Employees, and their family members, of O-AT-KA Milk Products have been expressing concern this week about how the company has responded to the outbreak of COVID-19 in our community.
In emails to The Batavian and in social media posts, both employees and family members have accused the company of making employees work even though they might have been exposed to a person who tested positive for the coronavirus.
In the past week, Genesee County has gone from 17 confirmed cases to 70 people who have tested positive for COVID-19. In that same period, surrounding rural counties have not seen a similar spike.
It's unclear how much of the more than 400-percent increase in positive cases are connected with O-AT-KA but sources have indicated as many as 20 people who work at the facility have tested positive.
O-AT-KA CEO William Schreiber declined today to answer a question about how many employees have been infected.
At the beginning of the week, the Health Department reported the first sharp increase in cases -- 10 new cases -- and the department press release said many of the cases, including a big jump in mandatory quarantines, could be attributed to one employee going to work while symptomatic.
At that time, Public Health Director Paul Pettit said, "A significant increase in the number of mandatory quarantines being reported today is due to a symptomatic person going to work at a local business."
Pettit declined to name the company then nor discuss now specific complaints from employees about O-AT-KA.
Since Monday, the Health Department has indicated that several of the people who were on mandatory quarantine as of Monday have since tested positive.
Two sources said there were two confirmed COVID-19 cases at O-AT-KA on Monday.
The specific complaints sent to The Batavian about O-AT-KA:
- Employees with direct contact with infected coworkers have been told to report to work until they develop a fever;
- Employees with a fever are required to produce a doctor's note for an approved absence from work;
- Employees are told to wear masks but masks are not issued to employees;
- Employees are encouraged to remain six feet apart but some job duties, such as training new coworkers, make that impossible.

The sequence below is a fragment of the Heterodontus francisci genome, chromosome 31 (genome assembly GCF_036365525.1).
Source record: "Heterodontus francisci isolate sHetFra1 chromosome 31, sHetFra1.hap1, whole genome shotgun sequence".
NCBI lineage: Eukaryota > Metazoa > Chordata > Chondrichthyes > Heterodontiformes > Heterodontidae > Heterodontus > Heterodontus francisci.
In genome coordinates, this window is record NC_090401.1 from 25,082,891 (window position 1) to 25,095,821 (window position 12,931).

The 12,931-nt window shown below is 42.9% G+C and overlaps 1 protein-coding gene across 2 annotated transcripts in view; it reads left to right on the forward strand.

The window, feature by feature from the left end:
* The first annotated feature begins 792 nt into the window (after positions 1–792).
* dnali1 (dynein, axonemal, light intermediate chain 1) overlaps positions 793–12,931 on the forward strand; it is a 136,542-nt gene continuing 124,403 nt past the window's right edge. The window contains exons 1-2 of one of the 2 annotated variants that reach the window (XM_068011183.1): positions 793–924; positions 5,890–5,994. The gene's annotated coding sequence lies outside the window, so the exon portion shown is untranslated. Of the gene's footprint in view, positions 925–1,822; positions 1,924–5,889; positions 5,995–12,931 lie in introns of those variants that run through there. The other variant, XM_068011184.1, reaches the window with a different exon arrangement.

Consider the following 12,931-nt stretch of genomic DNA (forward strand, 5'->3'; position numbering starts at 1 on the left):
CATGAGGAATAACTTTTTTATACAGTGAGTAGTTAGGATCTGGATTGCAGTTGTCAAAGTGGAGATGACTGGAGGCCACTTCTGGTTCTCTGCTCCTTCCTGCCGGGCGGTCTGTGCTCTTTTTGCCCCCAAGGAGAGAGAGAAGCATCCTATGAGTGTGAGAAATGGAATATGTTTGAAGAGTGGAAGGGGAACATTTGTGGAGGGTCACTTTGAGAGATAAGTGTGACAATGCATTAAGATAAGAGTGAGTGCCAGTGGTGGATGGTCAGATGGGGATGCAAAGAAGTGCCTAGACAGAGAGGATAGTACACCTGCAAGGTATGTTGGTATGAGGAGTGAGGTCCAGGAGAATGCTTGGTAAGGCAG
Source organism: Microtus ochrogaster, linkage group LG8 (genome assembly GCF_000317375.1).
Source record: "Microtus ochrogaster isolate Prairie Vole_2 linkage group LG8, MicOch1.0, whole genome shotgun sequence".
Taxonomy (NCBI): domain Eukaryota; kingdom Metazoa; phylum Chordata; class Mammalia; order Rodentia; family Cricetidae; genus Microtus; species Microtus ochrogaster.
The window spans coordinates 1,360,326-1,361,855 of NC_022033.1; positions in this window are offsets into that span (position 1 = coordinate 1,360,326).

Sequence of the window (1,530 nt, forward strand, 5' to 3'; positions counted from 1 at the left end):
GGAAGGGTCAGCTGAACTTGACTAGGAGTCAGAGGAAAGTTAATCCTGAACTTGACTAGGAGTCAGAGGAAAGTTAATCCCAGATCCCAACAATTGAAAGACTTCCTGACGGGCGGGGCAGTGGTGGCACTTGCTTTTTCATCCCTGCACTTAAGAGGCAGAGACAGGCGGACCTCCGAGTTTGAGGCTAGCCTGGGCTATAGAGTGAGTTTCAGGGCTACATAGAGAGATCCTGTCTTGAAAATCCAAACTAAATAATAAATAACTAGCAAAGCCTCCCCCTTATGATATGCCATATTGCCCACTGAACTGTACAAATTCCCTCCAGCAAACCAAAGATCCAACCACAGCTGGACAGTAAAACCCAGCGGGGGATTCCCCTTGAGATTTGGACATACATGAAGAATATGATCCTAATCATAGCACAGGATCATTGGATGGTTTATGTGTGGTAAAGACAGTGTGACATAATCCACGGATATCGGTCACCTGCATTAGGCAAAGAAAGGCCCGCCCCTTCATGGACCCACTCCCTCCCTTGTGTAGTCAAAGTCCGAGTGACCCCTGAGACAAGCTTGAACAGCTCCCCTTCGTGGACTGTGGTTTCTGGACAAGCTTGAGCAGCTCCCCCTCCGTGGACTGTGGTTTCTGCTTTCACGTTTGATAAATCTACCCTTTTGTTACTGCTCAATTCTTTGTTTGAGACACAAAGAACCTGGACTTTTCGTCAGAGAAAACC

One of the features of the virus SARS-CoV-2 is that people can be infectious before becoming symptomatic, and perhaps remain asymptomatic, and a fever is not necessarily the first symptom of illness.
During a phone call today, we asked Schreiber repeatedly to respond to these specific allegations and he declined.
He did read a prepared statement:
We have taken every precaution to protect our employees. We have followed the guidelines of every regulatory agency involved since the start of the pandemic and most importantly, as part of our response, our leadership team has worked to ensure our employees are safe and that they have the tools and resources needed to be successful.
O-AT-KA is not the only local company under scrutiny from employees. The Batavian has received emails about two other local employers, deemed essential businesses by the State of New York, that say their bosses are not taking coronavirus precautions seriously.
One employee, who said the employees' complaints have gone to the Attorney General's Office, was specific about lack of sanitizer, personal protection gear, and inattention to social distancing.
The employee said, "With the number of people that come to work at this plant from outside counties and cities, it is only a matter of time before someone infected comes to work and it will spread like wildfire. We should be closed right now. We should be home, safe with our families until our government deems it that we are safe to go back to work."